Interesting energy discussions in Athens

I wanted to share with you a few thoughts I picked up from the discussions at the 4th Annual Symposium of Energy Transition SE Europe and beyond of HAEE held in Athens, Greece on May 6-8, 2019. More than 300 participants (including over 100 speakers) over three days generated great conversations, which prompted very good questions and guidance on potential ways to take the energy transition further. Themes this year mostly dealt with pipeline gas and LNG, but also included the role of renewables in the discussions, which was not the case last year at this symposium.

The role of gas as a transition fuel was one of the topics in many of the presentations, beginning with the keynote address given by Gerassimos Thomas (Deputy Director General, DG Energy). Global gas supply and demand was discussed alongside energy substitutes of the future, and “players” involved in the energy transition were strongly represented this year. Even Megan Richards (Director, Energy Policy, DG Energy), in her keynote speech, spoke about the importance of “greening” our gas and mentioned the future options utilizing hydrogen to be transported in the pipelines. Her message accurately reflects the developments we have seen here in Finland in terms of the increase in the number of biogas facilities already in existence and those still on the drawing board.

Regulated energy transition

It was clearly evident from the discussions that experts and policymakers do feel that gas will be the bridging and stabilizing fuel in Europe before the transition is made to renewables in the future. Until 2050, we need gas to stabilize the transition. I think the direction of the energy transition to renewables is clear, but there are many ways of getting there and we need to think how to keep the focus on this bridge to the future.

The importance of regulation and its effects were also discussed by director Megan Richards. She referred to the exiting times we are facing in terms of electricity regulation and directives that will enter into effect in the upcoming weeks and will then show their real effects when the national implementation takes place (by the beginning of 2021) as regards the new electricity directive. The amendments to the third natural gas directive were also on her agenda (Directive (EU) 2019/692 of the European Parliament and of the Council of 17 April 2019 amending Directive 2009/73/EC concerning common rules for the internal market in natural gas). The directive will become effective later this May and the rules need to be transposed into national law by 24 February 2020.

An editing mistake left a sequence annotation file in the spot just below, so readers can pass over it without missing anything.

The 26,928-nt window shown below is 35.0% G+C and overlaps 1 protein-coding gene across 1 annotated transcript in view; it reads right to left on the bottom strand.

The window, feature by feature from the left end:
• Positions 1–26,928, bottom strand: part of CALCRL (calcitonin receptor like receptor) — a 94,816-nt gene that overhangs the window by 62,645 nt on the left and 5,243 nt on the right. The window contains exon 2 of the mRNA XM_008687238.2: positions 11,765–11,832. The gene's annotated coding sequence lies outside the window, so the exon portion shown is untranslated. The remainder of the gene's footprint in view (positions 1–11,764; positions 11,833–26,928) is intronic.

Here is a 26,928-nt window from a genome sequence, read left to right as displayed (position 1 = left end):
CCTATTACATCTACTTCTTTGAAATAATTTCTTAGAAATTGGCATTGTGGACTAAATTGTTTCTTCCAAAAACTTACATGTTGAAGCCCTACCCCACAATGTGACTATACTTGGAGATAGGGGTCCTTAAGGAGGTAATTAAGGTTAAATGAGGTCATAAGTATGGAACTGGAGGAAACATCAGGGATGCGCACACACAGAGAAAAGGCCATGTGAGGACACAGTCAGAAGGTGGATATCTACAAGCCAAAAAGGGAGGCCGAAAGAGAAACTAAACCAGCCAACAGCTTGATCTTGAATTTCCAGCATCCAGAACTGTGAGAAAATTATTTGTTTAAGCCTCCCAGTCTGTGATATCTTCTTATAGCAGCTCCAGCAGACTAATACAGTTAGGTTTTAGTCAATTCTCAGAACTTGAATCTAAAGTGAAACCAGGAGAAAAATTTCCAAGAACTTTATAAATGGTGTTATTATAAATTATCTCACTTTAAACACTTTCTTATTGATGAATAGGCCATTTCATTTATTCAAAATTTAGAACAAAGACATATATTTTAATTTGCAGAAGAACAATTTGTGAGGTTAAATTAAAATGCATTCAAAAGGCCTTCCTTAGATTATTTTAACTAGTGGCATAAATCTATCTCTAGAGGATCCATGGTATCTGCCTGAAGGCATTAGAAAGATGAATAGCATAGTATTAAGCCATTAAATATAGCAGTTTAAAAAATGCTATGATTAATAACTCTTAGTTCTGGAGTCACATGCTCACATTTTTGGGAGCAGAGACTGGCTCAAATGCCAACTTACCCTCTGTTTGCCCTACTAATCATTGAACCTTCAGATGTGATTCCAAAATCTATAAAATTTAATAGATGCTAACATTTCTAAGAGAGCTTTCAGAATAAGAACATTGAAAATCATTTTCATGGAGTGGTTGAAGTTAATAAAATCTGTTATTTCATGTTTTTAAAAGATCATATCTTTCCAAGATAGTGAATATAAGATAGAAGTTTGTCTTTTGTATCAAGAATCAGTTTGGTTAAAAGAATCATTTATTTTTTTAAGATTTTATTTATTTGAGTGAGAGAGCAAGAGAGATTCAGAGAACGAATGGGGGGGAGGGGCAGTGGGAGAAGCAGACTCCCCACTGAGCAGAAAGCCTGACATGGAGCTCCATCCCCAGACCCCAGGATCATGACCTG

Renewables sector progress in Africa depends on level of regulation and institutional support

Similarly to last year, this year I also wrote a paper for the symposium with Claire Wilby. The title of the paper was Energy and Renewables: A View from the African Continent. There are a lot of Nordic and Continental European companies that are exploring the opportunities in the energy space in Africa. Progress in the renewables sector varies greatly from one African country to another and the advances in terms of introducing renewables to the energy mix in an African country can be, to some extent, predicted if certain elements are present, namely a sufficiently high level of political stability, a regulatory framework, and external funding schemes from entities like the World Bank, the African Development Bank and the EBRD. For example, Finnfund has been very active in Africa contributing to e.g. solar parks like the Benban Solar Park in Egypt. Writing about Africa and advising on projects on the continent (where, in some regions, there is limited or no access to electricity) offers a stark contrast to the challenges faced by projects in Europe.


Laura Huomo 
Energy & Capital Markets Counsel